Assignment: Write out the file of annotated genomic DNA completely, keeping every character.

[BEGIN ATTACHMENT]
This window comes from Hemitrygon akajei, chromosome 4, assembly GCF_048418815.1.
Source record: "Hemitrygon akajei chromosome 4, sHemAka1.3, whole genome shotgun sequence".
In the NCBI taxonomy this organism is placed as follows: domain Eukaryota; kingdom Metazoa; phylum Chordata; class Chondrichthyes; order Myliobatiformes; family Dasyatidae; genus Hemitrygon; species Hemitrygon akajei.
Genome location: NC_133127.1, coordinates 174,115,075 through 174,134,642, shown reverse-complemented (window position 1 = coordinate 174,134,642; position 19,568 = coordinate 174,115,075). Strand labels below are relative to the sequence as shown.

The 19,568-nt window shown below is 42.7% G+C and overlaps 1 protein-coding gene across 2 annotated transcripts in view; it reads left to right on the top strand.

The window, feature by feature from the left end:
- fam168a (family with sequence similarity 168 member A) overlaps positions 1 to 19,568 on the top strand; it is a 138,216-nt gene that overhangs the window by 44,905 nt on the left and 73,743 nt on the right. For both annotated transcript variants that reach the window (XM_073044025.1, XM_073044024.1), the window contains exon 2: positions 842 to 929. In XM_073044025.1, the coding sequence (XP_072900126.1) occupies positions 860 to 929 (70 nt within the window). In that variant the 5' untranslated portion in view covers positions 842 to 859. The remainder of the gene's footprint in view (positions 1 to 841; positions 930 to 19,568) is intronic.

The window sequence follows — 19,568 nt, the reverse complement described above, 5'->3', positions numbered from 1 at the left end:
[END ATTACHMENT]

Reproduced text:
This window comes from Hemitrygon akajei, chromosome 4, assembly GCF_048418815.1.
Source record: "Hemitrygon akajei chromosome 4, sHemAka1.3, whole genome shotgun sequence".
In the NCBI taxonomy this organism is placed as follows: domain Eukaryota; kingdom Metazoa; phylum Chordata; class Chondrichthyes; order Myliobatiformes; family Dasyatidae; genus Hemitrygon; species Hemitrygon akajei.
Genome location: NC_133127.1, coordinates 174,115,075 through 174,134,642, shown reverse-complemented (window position 1 = coordinate 174,134,642; position 19,568 = coordinate 174,115,075). Strand labels below are relative to the sequence as shown.

The 19,568-nt window shown below is 42.7% G+C and overlaps 1 protein-coding gene across 2 annotated transcripts in view; it reads left to right on the top strand.

The window, feature by feature from the left end:
- fam168a (family with sequence similarity 168 member A) overlaps positions 1 to 19,568 on the top strand; it is a 138,216-nt gene that overhangs the window by 44,905 nt on the left and 73,743 nt on the right. For both annotated transcript variants that reach the window (XM_073044025.1, XM_073044024.1), the window contains exon 2: positions 842 to 929. In XM_073044025.1, the coding sequence (XP_072900126.1) occupies positions 860 to 929 (70 nt within the window). In that variant the 5' untranslated portion in view covers positions 842 to 859. The remainder of the gene's footprint in view (positions 1 to 841; positions 930 to 19,568) is intronic.

The window sequence follows — 19,568 nt, the reverse complement described above, 5'->3', positions numbered from 1 at the left end: